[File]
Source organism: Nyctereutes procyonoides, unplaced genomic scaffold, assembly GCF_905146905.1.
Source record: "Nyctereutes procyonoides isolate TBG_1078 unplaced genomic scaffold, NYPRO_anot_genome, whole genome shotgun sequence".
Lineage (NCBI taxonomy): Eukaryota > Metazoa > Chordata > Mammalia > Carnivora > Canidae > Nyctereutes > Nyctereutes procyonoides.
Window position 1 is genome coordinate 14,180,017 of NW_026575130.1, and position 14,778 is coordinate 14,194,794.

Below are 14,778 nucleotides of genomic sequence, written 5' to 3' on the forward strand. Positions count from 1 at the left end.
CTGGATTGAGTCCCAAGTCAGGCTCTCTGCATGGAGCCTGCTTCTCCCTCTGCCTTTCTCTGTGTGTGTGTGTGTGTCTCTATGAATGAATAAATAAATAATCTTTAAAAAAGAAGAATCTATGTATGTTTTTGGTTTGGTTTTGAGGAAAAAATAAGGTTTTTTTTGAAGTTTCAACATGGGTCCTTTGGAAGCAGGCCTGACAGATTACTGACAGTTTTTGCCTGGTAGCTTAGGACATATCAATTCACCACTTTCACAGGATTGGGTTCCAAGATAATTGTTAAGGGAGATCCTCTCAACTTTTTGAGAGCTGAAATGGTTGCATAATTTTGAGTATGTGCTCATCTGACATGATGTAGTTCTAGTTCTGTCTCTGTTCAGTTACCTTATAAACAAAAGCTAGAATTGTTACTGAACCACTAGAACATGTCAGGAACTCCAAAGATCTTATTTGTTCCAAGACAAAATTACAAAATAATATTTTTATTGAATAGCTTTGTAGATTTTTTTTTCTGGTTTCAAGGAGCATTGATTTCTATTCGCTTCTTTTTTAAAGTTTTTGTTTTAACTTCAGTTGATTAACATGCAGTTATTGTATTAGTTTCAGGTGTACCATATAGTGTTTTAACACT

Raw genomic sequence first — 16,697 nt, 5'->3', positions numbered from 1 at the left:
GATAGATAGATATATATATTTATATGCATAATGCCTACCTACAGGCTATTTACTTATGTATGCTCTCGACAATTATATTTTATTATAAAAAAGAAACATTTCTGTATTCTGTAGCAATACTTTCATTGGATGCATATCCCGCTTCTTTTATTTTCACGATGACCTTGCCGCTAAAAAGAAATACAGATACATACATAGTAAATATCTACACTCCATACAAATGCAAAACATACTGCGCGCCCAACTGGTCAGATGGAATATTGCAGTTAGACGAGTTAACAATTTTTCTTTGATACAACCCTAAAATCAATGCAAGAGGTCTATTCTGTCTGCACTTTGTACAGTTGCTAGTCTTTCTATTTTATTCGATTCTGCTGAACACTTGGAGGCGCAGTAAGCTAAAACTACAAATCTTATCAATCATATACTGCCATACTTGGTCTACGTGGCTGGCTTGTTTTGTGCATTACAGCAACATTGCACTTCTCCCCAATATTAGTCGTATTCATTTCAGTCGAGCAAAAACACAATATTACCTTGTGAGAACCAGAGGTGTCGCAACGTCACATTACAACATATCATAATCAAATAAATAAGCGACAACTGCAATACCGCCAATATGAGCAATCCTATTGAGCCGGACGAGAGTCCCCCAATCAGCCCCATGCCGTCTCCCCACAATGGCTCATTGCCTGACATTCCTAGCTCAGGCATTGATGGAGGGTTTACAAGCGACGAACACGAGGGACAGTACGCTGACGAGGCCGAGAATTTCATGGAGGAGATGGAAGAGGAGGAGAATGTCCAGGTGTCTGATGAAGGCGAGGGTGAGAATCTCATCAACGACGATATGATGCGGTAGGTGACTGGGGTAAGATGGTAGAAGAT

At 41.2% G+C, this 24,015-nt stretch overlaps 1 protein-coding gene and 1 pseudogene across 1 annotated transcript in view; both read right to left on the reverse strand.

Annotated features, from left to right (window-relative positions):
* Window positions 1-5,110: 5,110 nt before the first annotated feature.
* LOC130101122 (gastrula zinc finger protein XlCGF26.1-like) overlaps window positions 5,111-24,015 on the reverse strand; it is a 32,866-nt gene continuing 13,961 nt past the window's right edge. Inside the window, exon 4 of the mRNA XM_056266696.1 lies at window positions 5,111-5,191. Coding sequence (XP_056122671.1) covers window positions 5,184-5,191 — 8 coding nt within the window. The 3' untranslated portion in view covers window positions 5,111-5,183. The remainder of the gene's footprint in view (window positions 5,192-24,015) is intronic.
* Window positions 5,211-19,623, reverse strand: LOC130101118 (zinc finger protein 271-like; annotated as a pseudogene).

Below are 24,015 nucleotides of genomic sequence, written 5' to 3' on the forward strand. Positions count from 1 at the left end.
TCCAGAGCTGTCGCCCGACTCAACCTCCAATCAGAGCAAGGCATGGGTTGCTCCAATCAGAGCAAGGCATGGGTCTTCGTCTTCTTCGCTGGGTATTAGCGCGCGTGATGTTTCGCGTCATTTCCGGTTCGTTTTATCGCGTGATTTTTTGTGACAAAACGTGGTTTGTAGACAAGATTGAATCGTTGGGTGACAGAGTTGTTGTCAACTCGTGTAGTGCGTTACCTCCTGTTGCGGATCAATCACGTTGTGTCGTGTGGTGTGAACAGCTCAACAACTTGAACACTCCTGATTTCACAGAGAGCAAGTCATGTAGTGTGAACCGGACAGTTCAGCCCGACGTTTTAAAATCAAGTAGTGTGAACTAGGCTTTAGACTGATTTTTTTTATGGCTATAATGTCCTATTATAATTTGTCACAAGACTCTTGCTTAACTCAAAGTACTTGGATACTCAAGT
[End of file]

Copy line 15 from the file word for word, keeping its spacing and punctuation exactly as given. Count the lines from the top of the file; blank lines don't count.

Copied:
TCCAGAGCTGTCGCCCGACTCAACCTCCAATCAGAGCAAGGCATGGGTTGCTCCAATCAGAGCAAGGCATGGGTCTTCGTCTTCTTCGCTGGGTATTAGCGCGCGTGATGTTTCGCGTCATTTCCGGTTCGTTTTATCGCGTGATTTTTTGTGACAAAACGTGGTTTGTAGACAAGATTGAATCGTTGGGTGACAGAGTTGTTGTCAACTCGTGTAGTGCGTTACCTCCTGTTGCGGATCAATCACGTTGTGTCGTGTGGTGTGAACAGCTCAACAACTTGAACACTCCTGATTTCACAGAGAGCAAGTCATGTAGTGTGAACCGGACAGTTCAGCCCGACGTTTTAAAATCAAGTAGTGTGAACTAGGCTTTAGACTGATTTTTTTTATGGCTATAATGTCCTATTATAATTTGTCACAAGACTCTTGCTTAACTCAAAGTACTTGGATACTCAAGT